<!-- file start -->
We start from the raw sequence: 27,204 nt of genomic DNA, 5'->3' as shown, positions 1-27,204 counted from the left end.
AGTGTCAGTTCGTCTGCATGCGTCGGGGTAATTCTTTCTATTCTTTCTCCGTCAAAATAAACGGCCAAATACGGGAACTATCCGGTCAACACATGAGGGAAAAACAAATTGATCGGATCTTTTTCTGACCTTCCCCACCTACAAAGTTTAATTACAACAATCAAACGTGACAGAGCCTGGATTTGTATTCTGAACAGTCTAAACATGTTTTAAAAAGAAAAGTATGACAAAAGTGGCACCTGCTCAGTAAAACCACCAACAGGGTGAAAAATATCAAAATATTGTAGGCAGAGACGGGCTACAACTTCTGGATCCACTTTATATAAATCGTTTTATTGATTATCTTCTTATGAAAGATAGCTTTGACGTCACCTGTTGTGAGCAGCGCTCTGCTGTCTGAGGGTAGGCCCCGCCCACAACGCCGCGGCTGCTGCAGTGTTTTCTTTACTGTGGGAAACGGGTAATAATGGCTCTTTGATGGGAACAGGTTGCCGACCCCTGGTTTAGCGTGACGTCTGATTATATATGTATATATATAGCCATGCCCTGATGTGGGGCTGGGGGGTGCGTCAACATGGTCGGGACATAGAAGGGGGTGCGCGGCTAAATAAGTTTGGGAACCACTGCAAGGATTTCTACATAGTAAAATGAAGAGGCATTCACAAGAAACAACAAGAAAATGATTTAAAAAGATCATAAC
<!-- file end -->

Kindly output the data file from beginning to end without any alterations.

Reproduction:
We start from the raw sequence: 27,204 nt of genomic DNA, 5'->3' as shown, positions 1-27,204 counted from the left end.
AGTGTCAGTTCGTCTGCATGCGTCGGGGTAATTCTTTCTATTCTTTCTCCGTCAAAATAAACGGCCAAATACGGGAACTATCCGGTCAACACATGAGGGAAAAACAAATTGATCGGATCTTTTTCTGACCTTCCCCACCTACAAAGTTTAATTACAACAATCAAACGTGACAGAGCCTGGATTTGTATTCTGAACAGTCTAAACATGTTTTAAAAAGAAAAGTATGACAAAAGTGGCACCTGCTCAGTAAAACCACCAACAGGGTGAAAAATATCAAAATATTGTAGGCAGAGACGGGCTACAACTTCTGGATCCACTTTATATAAATCGTTTTATTGATTATCTTCTTATGAAAGATAGCTTTGACGTCACCTGTTGTGAGCAGCGCTCTGCTGTCTGAGGGTAGGCCCCGCCCACAACGCCGCGGCTGCTGCAGTGTTTTCTTTACTGTGGGAAACGGGTAATAATGGCTCTTTGATGGGAACAGGTTGCCGACCCCTGGTTTAGCGTGACGTCTGATTATATATGTATATATATAGCCATGCCCTGATGTGGGGCTGGGGGGTGCGTCAACATGGTCGGGACATAGAAGGGGGTGCGCGGCTAAATAAGTTTGGGAACCACTGCAAGGATTTCTACATAGTAAAATGAAGAGGCATTCACAAGAAACAACAAGAAAATGATTTAAAAAGATCATAAC